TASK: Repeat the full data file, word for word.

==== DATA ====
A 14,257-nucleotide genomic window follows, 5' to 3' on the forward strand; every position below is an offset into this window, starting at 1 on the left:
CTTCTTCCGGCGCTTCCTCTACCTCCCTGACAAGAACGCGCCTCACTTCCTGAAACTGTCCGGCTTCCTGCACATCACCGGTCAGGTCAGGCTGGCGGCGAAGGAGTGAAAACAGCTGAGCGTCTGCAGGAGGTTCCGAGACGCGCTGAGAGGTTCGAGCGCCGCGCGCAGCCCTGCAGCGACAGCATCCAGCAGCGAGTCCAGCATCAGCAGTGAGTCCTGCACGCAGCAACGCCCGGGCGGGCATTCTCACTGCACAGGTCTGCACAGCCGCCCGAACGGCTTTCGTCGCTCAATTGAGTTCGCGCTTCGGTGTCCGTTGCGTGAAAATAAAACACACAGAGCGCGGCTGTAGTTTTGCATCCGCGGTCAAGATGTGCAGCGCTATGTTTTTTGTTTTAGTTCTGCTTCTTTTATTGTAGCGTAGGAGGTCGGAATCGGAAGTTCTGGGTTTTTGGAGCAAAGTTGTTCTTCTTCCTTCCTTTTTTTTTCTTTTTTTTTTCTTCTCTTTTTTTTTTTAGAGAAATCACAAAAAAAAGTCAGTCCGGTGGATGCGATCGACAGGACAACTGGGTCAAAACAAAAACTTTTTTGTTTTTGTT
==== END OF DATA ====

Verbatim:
A 14,257-nucleotide genomic window follows, 5' to 3' on the forward strand; every position below is an offset into this window, starting at 1 on the left:
CTTCTTCCGGCGCTTCCTCTACCTCCCTGACAAGAACGCGCCTCACTTCCTGAAACTGTCCGGCTTCCTGCACATCACCGGTCAGGTCAGGCTGGCGGCGAAGGAGTGAAAACAGCTGAGCGTCTGCAGGAGGTTCCGAGACGCGCTGAGAGGTTCGAGCGCCGCGCGCAGCCCTGCAGCGACAGCATCCAGCAGCGAGTCCAGCATCAGCAGTGAGTCCTGCACGCAGCAACGCCCGGGCGGGCATTCTCACTGCACAGGTCTGCACAGCCGCCCGAACGGCTTTCGTCGCTCAATTGAGTTCGCGCTTCGGTGTCCGTTGCGTGAAAATAAAACACACAGAGCGCGGCTGTAGTTTTGCATCCGCGGTCAAGATGTGCAGCGCTATGTTTTTTGTTTTAGTTCTGCTTCTTTTATTGTAGCGTAGGAGGTCGGAATCGGAAGTTCTGGGTTTTTGGAGCAAAGTTGTTCTTCTTCCTTCCTTTTTTTTTCTTTTTTTTTTCTTCTCTTTTTTTTTTTAGAGAAATCACAAAAAAAAGTCAGTCCGGTGGATGCGATCGACAGGACAACTGGGTCAAAACAAAAACTTTTTTGTTTTTGTT